The standing stone stands outside the experience.

The experience is situated beside the standing stone.

There can be no doubt.

This stone came first.

 

Sources and acknowledgements:

The old Odin Stone has National Record for the Historic Environment number HY31SW40

There is a fine account of the unfortunate fate of the original Odin Stone in the Orkneyjar website.

The 1807 drawing of the Odin Stone and neighbouring megalith is (c) RCAHMS / HES and was downloaded from canmore.

The pic of the original Odin Stone shop front came from the now defunct website for the shop – the link won’t go anywhere. 

Thanks very much to Huw Williams for permission to reproduce the photo of him with Cubbie Roo.

The lyrics towards the end of the post come from the track A Trick of the Light from the Jarvis Cocker and Chilly Gonzales album Room 29.

Finally, by way of balance, check out the wholly excellent and positive reviews (as of 17/6/19) of the Orkney Experience on Trip Advisor.

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3 Responses to “A trick of the light”

  1. Bernie Bell June 18, 2019 at 8:42 am #

    You might have noticed that I’m keen on archaeology. I’m also keen on jollity. ‘The Orkney Experience’ is very jolly. I feel I must defend it.

    https://theorkneynews.scot/2018/08/17/the-orkney-experience-is-the-business/

    And now, I’m going to place a link to your piece, in the ‘comments’ to my piece – it’s all part of the story.

  2. Bernie Bell June 18, 2019 at 9:25 am #

    I do like your second rhyme…..

    “The standing stone stands outside the experience.

    The experience is situated beside the standing stone.

    There can be no doubt.

    This stone came first.”

    Yes – the experience we have, is by them, while they – stand by.

    And, it often happens – in the world of tourism, the ‘visitor experience’, takes precedence over ….what’s there. Often leading to what’s there, being ‘lost’. How many go to Newgrange Visitor Centre, and think they have been to Newgrange?

    I think – not sure, but, I think the stone was raised, to accompany the original shop.

  3. Bernie Bell June 18, 2019 at 11:47 am #

    I’m going to witter a bit – feel free to ignore! I wrote this to someone, re. the Ness of Brodgar, and, in particular, Structure 10…..

    “The biggest, most impressive building, isn’t necessarily what matters. I’m put in mind of a place called Knock, in Ireland. Some time in the 18 hundreds, the Virgin Mary appeared at the gable-end of the church there ( I’m not saying what I make of this, I’m just telling the tale). She appeared to a group of children. This became a place of pilgrimage. When I was a little girl, my Mum & Dad used to take me there, to drink the ‘Holy Water’, as I had Asthma. (I should mention that, by this time, the ‘Holy Water’ was dispensed from a row of taps, which were periodically blessed by a priest! Still, maybe that still makes it ‘Holy Water’ – who knows!). At first, people could just go to the end of the church, and touch where Mary appeared. This was so, for many years. Then, next stage, they built a big, glass box round it, with statues representing Mary, and the children, so you couldn’t touch it any more, but people knelt and prayed at/outside the glass box. This was also the case for many years. THEN……they built a whacking great Basilica, not really near the church, at all. It looks like a flying saucer. They have non-stop masses going on ( seriously, one after the other). When you go in, you can walk round a covered walkway, (does that sound familiar?) so that you can ‘participate’ in the mass, without going in and disturbing people. The whole thing, is pretty horrendous. So……what I’m on about is……..the huge, great, Basilica, is now seen as the main event at Knock. Possibly, people go there, and don’t even go to the old church, may not know that the old church matters, at all! The Basilica has taken over, because it’s the most noticeable, impressive ( if you like that sorta thing!) building in Knock. And, again, New Grange, I know I’ve wittered at you before, about how people go to the Visitor Centre, and I’m not sure if they are even aware that the cairn exists! So, the massive big building, isn’t always the actual centre of what a place is about, it’s just what people have built, around what the place is about. So, yes, the big building at the Ness, is hugely impressive as a Neolithic building ( or am I not giving them enough credit?) , but I’m not at all sure if it’s what the place is actually about, or if it’s peripheral – more to do with what the visitors/pilgrims wanted or needed, than with the prime purpose of the place and area.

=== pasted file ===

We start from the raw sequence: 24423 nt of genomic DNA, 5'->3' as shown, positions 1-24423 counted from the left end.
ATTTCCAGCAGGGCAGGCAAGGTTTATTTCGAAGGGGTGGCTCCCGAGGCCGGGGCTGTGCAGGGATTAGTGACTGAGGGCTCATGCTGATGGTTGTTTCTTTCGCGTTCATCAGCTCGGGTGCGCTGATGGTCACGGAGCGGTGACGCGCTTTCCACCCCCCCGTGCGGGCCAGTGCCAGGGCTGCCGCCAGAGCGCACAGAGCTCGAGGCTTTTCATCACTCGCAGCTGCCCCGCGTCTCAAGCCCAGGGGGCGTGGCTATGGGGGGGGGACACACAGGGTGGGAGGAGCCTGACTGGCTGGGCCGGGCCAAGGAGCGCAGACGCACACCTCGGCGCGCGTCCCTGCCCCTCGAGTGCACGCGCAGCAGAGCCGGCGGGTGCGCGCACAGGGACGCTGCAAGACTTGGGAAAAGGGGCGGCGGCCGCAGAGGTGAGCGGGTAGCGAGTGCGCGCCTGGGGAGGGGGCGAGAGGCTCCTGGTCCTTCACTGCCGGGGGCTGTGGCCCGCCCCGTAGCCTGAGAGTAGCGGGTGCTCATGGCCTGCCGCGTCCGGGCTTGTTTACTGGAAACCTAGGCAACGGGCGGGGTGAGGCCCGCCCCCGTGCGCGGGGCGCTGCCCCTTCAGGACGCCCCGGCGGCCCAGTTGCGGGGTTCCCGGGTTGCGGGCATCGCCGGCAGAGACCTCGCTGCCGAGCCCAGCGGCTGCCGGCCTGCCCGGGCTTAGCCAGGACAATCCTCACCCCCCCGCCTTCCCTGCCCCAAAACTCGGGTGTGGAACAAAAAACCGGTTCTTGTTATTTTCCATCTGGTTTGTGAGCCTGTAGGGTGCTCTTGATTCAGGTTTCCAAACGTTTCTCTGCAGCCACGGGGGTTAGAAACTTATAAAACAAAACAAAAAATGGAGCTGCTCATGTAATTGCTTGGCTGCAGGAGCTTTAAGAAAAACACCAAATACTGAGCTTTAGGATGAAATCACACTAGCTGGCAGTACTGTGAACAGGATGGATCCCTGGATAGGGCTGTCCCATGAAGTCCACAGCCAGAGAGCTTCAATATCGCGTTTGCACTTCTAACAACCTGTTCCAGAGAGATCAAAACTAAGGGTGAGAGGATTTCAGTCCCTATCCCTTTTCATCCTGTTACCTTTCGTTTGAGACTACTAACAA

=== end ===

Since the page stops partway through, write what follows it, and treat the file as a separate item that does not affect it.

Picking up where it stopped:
There you are. I’d say to go to Knock and have a look, but it’s really not worth it! except as a prize example of a secondary, man-made artefact, taking over from the basic spiritual presence. So it goes.”